"Our plans to attack Tenken from the River must be done. We shall strike from the southern inlet, as planned, and move straight into the city's core. Troops will have already played as our decoy by the western entrance to the city, drawing the rats out of hiding. From there, we will begin a bombardment of the city from both our decoy positions, and of course the river. Focus fire away from the core to lead the enemy away from our main positions. From the center, our troops will attack from the inside and outside. If all goes according to plan, we will have not only cut off the enemy troops from one another, but also destroyed supply lines and surprised them enough to make the attack a complete success. We must keep the Tenken River well under our grasp of course, for should anything go wrong, there is no escape but from the River." Torunaga stated.

"My Lord, what if the decoy troops crumble? What if they are waylaid in their efforts to seize their attention?" Asked the Daimyo of Ezojima, Keishi Uesugi.

"Lord Uesugi, then we shall call for reinforcements from both Eidou and Tsukishima as they are the closest cities to Tenken. If all goes horribly wrong... then I shall call for a full retreat." Torunaga responded bitterly, even thinking about a defeat was a foul taste in the mouth.

"Should the Shinsengumi participate in this battle, my Lord?" Asked Kondo Isami, Captain Commander over the Shinsengumi.

"No. I will have them stay at Eidou this time around. After all, you are my special forces. I do not foresee the need for me to mobilize your Units as of yet." Torunaga replied as he sat down once more, taking a sip of tea he had prepared.

"At least send a unit, My Lord." Persisted Kondo. "I heard you wanted to observe the battle first hand. Allow them to be your guard! The Hatamoto, Genshin Iawmaru won't be enough there... no offense intended, Iwamaru-san." He added at the end with a placating look to the Shogun's closest adviser and bodyguard.

"Perhaps he is correct, My Lord. A small unit of Shinsengumi would be more than welcomed in the battlefield." Genshin said looking to his Master.

"Mmmm, yes. Maybe so. Isami-san, please notify Souji Okita-san to mobilize a squad from his 1st Division. He will take part in this offensive." Torunaga ordered after thinking for a while. Kondo bowed upon the order. "Now then, let us mobilize the troops. Tomorrow we shall head out to battle. I will be no exception."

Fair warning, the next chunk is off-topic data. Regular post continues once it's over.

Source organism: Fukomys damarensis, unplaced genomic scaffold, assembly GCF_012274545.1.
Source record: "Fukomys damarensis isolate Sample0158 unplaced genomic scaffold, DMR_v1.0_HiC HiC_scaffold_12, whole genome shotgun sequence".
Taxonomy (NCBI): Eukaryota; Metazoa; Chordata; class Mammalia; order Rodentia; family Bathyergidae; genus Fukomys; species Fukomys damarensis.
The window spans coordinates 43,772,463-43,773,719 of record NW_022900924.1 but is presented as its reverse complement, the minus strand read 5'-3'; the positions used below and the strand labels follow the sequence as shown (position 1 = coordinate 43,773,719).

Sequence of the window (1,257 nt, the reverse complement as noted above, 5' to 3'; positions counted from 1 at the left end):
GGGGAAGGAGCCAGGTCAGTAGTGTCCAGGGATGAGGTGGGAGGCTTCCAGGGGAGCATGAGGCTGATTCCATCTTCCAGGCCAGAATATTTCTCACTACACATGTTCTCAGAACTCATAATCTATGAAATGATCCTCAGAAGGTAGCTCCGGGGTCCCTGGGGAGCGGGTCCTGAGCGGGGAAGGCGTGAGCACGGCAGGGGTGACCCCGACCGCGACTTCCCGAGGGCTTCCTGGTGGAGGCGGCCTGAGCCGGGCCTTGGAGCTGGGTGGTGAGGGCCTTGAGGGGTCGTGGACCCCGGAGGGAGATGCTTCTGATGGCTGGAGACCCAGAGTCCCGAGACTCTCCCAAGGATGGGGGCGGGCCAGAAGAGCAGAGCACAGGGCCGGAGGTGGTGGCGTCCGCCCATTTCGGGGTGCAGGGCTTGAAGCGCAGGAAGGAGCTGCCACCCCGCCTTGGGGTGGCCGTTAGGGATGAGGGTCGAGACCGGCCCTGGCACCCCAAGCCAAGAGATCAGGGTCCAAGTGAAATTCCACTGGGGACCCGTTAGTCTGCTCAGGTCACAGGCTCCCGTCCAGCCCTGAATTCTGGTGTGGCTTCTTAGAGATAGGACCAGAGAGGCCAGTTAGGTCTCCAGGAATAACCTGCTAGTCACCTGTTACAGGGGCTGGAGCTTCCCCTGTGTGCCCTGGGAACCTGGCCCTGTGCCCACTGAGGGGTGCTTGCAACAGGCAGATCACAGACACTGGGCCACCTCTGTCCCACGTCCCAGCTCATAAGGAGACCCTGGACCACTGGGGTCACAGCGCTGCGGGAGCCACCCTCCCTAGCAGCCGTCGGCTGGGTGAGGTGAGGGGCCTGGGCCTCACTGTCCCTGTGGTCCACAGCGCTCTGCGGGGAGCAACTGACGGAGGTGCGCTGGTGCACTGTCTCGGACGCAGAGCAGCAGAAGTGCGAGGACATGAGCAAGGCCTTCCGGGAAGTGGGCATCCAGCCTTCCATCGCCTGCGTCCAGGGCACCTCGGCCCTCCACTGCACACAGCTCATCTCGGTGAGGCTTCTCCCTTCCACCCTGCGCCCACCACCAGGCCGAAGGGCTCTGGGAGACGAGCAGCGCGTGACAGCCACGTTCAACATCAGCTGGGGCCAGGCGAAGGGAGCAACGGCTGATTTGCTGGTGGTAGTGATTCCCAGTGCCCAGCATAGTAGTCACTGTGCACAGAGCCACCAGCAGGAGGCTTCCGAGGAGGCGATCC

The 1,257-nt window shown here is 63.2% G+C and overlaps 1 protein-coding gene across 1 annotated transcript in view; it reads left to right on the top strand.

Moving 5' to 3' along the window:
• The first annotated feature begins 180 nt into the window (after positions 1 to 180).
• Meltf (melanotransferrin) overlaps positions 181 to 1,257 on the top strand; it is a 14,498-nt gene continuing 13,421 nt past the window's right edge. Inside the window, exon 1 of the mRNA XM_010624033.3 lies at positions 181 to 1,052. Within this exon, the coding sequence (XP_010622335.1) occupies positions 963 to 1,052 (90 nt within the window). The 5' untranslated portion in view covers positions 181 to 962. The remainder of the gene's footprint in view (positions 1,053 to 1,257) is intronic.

At this last statement, most of the Daimyo and officers there looked to each other cautiously. Most didn't think that having their nation's leader on the field of battle was the best thing, however they did not want to go against his command. They knew their place, and never questioned his own. After all, Torunaga was a seasoned warrior himself - perhaps he'd be OK.

Before everyone filed out of the chamber, Torunaga made to contact the Ambassador to Capua who now held residence right in Eidou by the castle. Recently, a small amount of dwarven soldiers had come to observe the Kyokan military. This battle might be the perfect chance for them to truly observe how his soldiers fought.
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Re: Traitors of the Shogunate

Post by Redcoat on Thu Jul 28, 2011 6:12 pm

Sergeant Olivier Tirmont of the Republican Army marched along, leading a column of twenty-five Republican Bluejackets. Twenty of them were your basic musketeer; five of them were Rangers. Despite carrying guns and ammunition, they had no intention of fighting anyone in this far-off land. Indeed, they had no intention of getting their hands dirty at all.

Olivier had accepted their mission, "Project Plato", the moment the messenger had presented him with the idea. He had longed to travel; most of all to areas almost totally unexplored by his kind. Kyokai offered the best opportunity to do this he was likely to ever see. And on top of that, it came with a substantial pay raise. All he had to do was march around and take note of things, with a special eye to how the Kyokans fought their civil war.

The Foreign Affairs people who'd explained this to him had left nothing to chance. Learning was valuable; this was, even to a peon like himself, obvious enough. To learn from a people with so different a set of circumstances was an even more valuable opportunity. The soldier had no complaints.

However, the practicalities of the situation had wrecked his thought of simply going on holiday. This was business, after all! State business, in fact. He was as much a diplomat as the Foreign Affairs official--Louis Riviere--walking next to him. And as he and his men marched down the cobbled streets of Eidou, away from its magnificence and pleasures, to meet up on a well-travelled junction, upon a main road down which a few minutes later the Kyokan main force was to pass, it dawned on him that he and his men would soon find themselves in the thick of it all.